“Everyone should appreciate what we have,” said philanthropist David Harilela, the nephew of Hong Kong’s richest Indian, Hari Harilela.
“More and more people are moaning and groaning, and I don’t know why,” Harilela was quoted as saying in an interview. “It’s better to focus on doing good.”
Harilela, 64, is CEO of the David Harilela Group and a philanthropist whose global humanitarian award, The One, is going on its third year of rewarding those who do good for the world.
One “unsung hero” who spends every day helping those in need will win the US$100,000 top prize. Three other finalists will receive US$50,000. Nominations for the award were received from Rotary clubs in about 60 countries, but none from Hong Kong.
Harilela said the award committee would set up a separate Hong Kong The One award next year to attract more local nominations. More than 200 Rotary clubs around the world collaborate in the scheme. […]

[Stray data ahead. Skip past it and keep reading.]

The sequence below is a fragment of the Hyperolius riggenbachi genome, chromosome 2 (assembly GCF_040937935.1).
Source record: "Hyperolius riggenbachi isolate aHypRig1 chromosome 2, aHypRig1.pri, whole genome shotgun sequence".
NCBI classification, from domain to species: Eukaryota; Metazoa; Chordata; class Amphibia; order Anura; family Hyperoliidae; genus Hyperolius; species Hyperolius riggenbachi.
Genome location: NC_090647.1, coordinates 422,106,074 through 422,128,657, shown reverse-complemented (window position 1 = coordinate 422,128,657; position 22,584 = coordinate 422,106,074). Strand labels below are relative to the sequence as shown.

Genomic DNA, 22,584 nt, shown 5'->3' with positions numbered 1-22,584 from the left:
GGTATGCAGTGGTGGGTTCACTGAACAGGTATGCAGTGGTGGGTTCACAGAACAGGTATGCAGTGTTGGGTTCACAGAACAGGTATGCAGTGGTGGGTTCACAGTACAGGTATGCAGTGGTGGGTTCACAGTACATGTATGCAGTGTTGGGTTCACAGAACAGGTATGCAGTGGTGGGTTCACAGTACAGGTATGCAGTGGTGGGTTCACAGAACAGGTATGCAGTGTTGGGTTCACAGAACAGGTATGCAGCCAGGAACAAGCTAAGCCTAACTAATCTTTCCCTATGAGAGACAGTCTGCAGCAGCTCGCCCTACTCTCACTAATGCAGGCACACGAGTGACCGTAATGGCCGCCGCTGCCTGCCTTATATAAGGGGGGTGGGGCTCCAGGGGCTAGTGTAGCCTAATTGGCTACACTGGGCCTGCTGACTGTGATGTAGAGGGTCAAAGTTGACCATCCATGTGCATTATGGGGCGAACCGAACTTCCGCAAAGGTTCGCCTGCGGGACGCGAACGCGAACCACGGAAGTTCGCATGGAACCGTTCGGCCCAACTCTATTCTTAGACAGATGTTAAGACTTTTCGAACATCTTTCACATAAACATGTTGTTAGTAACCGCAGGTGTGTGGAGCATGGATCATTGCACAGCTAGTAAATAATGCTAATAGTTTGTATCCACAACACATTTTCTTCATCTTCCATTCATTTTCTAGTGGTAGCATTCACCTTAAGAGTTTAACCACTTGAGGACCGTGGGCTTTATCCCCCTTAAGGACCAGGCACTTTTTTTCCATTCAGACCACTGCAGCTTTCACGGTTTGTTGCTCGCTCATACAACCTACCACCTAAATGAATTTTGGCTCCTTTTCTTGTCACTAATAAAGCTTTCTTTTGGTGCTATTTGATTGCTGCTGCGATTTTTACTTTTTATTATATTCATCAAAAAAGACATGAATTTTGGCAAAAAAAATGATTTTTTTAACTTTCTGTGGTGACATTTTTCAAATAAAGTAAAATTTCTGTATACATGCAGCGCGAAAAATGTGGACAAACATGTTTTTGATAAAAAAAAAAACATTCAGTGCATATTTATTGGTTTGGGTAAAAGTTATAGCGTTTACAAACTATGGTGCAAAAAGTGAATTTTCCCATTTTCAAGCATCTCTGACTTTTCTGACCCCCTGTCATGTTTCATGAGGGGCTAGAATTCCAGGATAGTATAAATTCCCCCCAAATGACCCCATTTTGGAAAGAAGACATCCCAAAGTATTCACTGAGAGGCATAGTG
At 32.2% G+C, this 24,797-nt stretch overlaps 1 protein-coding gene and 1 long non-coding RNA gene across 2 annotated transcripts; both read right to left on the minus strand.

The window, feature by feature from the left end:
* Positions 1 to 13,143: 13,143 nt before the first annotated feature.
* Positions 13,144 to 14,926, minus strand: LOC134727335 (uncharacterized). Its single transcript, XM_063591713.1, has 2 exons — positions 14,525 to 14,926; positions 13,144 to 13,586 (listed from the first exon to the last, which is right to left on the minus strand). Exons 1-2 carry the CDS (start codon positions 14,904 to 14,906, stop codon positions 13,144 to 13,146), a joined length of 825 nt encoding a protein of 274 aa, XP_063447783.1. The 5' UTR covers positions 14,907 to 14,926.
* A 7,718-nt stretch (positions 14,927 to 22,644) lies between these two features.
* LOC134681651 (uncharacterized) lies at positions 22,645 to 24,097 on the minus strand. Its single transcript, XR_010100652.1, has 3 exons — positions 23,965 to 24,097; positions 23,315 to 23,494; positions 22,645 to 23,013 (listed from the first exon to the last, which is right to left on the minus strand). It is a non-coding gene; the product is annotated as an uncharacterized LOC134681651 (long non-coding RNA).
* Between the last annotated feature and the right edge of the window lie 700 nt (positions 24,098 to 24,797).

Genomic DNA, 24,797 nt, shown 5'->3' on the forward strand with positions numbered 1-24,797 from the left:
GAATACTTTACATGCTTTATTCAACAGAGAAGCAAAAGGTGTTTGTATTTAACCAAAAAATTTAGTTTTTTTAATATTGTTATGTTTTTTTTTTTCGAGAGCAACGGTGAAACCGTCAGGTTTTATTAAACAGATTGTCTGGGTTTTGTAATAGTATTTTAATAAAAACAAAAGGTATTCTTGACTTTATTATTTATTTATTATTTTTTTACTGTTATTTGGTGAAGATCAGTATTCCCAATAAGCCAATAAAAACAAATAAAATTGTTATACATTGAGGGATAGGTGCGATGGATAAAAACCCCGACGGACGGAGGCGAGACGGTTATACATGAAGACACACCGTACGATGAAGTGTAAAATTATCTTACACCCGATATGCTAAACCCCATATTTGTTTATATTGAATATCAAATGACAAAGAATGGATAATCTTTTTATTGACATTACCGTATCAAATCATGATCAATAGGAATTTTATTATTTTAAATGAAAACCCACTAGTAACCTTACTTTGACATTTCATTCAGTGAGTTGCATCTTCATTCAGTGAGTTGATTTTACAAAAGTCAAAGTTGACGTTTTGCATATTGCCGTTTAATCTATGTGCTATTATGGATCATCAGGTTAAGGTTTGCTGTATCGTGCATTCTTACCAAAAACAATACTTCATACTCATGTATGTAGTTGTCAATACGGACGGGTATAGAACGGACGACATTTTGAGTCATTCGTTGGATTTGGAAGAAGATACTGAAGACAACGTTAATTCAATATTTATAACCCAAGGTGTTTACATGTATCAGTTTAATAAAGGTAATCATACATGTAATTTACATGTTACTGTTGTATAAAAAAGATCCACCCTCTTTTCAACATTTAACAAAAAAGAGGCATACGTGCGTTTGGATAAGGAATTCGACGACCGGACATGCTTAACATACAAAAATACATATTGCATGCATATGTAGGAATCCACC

“I’m from the third generation, so I’ve seen poverty before in the family as well. I had to work hard,” Harilela said. “So I hope [the award] will spread the word about people doing good in the world.”
Another thing that irks Harilela about Hongkongers is their demands for change.
Recently, Hong Kong has seen a number of protests from residents calling for press freedom and open elections amid an interfering Beijing.
When China gained control of Hong Kong in 1997, a goal was set for direct elections to be put in place there by 2017. Hongkongers’ continual urging to open the nomination process could potentially culminate to a massive protest this summer, “Occupy Central“, which plans to rally over 10,000 people to block the streets in Hong Kong’s central business hub.
On democracy and the call for direct elections, Harilela said: “It should come…It’ll come when the time is right.”